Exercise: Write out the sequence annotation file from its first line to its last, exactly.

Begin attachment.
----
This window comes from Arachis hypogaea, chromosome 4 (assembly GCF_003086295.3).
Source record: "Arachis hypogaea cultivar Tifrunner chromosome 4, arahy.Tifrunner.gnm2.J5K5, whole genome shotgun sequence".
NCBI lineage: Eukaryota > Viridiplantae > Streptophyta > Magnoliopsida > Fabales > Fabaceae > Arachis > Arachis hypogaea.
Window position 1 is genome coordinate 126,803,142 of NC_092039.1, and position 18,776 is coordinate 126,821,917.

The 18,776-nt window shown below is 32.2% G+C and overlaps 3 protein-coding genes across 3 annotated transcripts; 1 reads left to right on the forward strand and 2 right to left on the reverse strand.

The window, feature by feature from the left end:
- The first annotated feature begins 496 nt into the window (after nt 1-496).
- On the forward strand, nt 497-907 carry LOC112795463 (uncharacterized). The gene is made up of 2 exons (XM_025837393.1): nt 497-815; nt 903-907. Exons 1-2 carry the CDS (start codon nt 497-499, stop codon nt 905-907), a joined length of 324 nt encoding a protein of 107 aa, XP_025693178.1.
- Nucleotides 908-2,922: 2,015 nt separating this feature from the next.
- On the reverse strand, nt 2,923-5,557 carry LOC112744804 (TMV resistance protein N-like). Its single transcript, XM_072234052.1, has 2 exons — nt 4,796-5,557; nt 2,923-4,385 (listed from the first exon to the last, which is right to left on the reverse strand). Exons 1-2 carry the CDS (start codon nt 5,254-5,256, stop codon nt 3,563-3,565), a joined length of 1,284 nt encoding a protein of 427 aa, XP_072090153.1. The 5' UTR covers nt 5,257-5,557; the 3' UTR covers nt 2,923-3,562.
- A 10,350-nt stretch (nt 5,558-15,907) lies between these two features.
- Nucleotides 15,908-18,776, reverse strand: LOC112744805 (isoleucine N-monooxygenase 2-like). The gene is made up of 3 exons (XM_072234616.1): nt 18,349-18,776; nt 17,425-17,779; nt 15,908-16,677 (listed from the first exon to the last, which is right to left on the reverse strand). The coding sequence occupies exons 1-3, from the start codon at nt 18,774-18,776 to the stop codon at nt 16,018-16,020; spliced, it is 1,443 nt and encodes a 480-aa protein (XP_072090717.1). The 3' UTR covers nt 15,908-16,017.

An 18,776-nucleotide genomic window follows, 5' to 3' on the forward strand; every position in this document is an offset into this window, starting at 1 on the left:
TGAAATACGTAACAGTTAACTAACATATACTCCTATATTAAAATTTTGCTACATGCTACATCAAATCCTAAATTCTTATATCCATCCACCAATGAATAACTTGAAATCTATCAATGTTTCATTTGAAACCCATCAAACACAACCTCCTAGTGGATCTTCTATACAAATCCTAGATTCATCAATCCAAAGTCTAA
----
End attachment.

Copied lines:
This window comes from Arachis hypogaea, chromosome 4 (assembly GCF_003086295.3).
Source record: "Arachis hypogaea cultivar Tifrunner chromosome 4, arahy.Tifrunner.gnm2.J5K5, whole genome shotgun sequence".
NCBI lineage: Eukaryota > Viridiplantae > Streptophyta > Magnoliopsida > Fabales > Fabaceae > Arachis > Arachis hypogaea.
Window position 1 is genome coordinate 126,803,142 of NC_092039.1, and position 18,776 is coordinate 126,821,917.

The 18,776-nt window shown below is 32.2% G+C and overlaps 3 protein-coding genes across 3 annotated transcripts; 1 reads left to right on the forward strand and 2 right to left on the reverse strand.

The window, feature by feature from the left end:
- The first annotated feature begins 496 nt into the window (after nt 1-496).
- On the forward strand, nt 497-907 carry LOC112795463 (uncharacterized). The gene is made up of 2 exons (XM_025837393.1): nt 497-815; nt 903-907. Exons 1-2 carry the CDS (start codon nt 497-499, stop codon nt 905-907), a joined length of 324 nt encoding a protein of 107 aa, XP_025693178.1.
- Nucleotides 908-2,922: 2,015 nt separating this feature from the next.
- On the reverse strand, nt 2,923-5,557 carry LOC112744804 (TMV resistance protein N-like). Its single transcript, XM_072234052.1, has 2 exons — nt 4,796-5,557; nt 2,923-4,385 (listed from the first exon to the last, which is right to left on the reverse strand). Exons 1-2 carry the CDS (start codon nt 5,254-5,256, stop codon nt 3,563-3,565), a joined length of 1,284 nt encoding a protein of 427 aa, XP_072090153.1. The 5' UTR covers nt 5,257-5,557; the 3' UTR covers nt 2,923-3,562.
- A 10,350-nt stretch (nt 5,558-15,907) lies between these two features.
- Nucleotides 15,908-18,776, reverse strand: LOC112744805 (isoleucine N-monooxygenase 2-like). The gene is made up of 3 exons (XM_072234616.1): nt 18,349-18,776; nt 17,425-17,779; nt 15,908-16,677 (listed from the first exon to the last, which is right to left on the reverse strand). The coding sequence occupies exons 1-3, from the start codon at nt 18,774-18,776 to the stop codon at nt 16,018-16,020; spliced, it is 1,443 nt and encodes a 480-aa protein (XP_072090717.1). The 3' UTR covers nt 15,908-16,017.

An 18,776-nucleotide genomic window follows, 5' to 3' on the forward strand; every position in this document is an offset into this window, starting at 1 on the left:
TGAAATACGTAACAGTTAACTAACATATACTCCTATATTAAAATTTTGCTACATGCTACATCAAATCCTAAATTCTTATATCCATCCACCAATGAATAACTTGAAATCTATCAATGTTTCATTTGAAACCCATCAAACACAACCTCCTAGTGGATCTTCTATACAAATCCTAGATTCATCAATCCAAAGTCTAA